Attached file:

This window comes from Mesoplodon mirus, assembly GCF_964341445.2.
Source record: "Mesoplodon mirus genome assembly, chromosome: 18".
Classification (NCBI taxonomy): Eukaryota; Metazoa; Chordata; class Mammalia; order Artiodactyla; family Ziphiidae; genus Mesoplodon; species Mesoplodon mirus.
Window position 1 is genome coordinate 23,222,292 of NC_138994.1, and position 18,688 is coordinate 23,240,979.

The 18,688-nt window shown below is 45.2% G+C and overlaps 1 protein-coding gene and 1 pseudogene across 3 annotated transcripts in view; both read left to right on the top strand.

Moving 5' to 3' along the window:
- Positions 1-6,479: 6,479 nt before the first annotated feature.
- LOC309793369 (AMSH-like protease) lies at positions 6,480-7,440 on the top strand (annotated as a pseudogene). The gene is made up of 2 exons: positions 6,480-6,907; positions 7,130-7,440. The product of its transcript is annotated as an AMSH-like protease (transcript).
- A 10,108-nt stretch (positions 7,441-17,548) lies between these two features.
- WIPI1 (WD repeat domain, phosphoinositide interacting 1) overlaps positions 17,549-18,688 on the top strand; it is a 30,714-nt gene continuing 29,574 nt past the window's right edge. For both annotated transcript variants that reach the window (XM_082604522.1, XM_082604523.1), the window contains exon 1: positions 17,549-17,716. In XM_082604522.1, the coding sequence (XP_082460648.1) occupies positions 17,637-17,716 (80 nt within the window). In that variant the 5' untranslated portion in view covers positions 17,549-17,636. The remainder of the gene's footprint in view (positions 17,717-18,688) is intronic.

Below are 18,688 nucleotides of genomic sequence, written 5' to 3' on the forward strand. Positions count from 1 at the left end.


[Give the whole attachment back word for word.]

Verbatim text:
This window comes from Mesoplodon mirus, assembly GCF_964341445.2.
Source record: "Mesoplodon mirus genome assembly, chromosome: 18".
Classification (NCBI taxonomy): Eukaryota; Metazoa; Chordata; class Mammalia; order Artiodactyla; family Ziphiidae; genus Mesoplodon; species Mesoplodon mirus.
Window position 1 is genome coordinate 23,222,292 of NC_138994.1, and position 18,688 is coordinate 23,240,979.

The 18,688-nt window shown below is 45.2% G+C and overlaps 1 protein-coding gene and 1 pseudogene across 3 annotated transcripts in view; both read left to right on the top strand.

Moving 5' to 3' along the window:
- Positions 1-6,479: 6,479 nt before the first annotated feature.
- LOC309793369 (AMSH-like protease) lies at positions 6,480-7,440 on the top strand (annotated as a pseudogene). The gene is made up of 2 exons: positions 6,480-6,907; positions 7,130-7,440. The product of its transcript is annotated as an AMSH-like protease (transcript).
- A 10,108-nt stretch (positions 7,441-17,548) lies between these two features.
- WIPI1 (WD repeat domain, phosphoinositide interacting 1) overlaps positions 17,549-18,688 on the top strand; it is a 30,714-nt gene continuing 29,574 nt past the window's right edge. For both annotated transcript variants that reach the window (XM_082604522.1, XM_082604523.1), the window contains exon 1: positions 17,549-17,716. In XM_082604522.1, the coding sequence (XP_082460648.1) occupies positions 17,637-17,716 (80 nt within the window). In that variant the 5' untranslated portion in view covers positions 17,549-17,636. The remainder of the gene's footprint in view (positions 17,717-18,688) is intronic.

Below are 18,688 nucleotides of genomic sequence, written 5' to 3' on the forward strand. Positions count from 1 at the left end.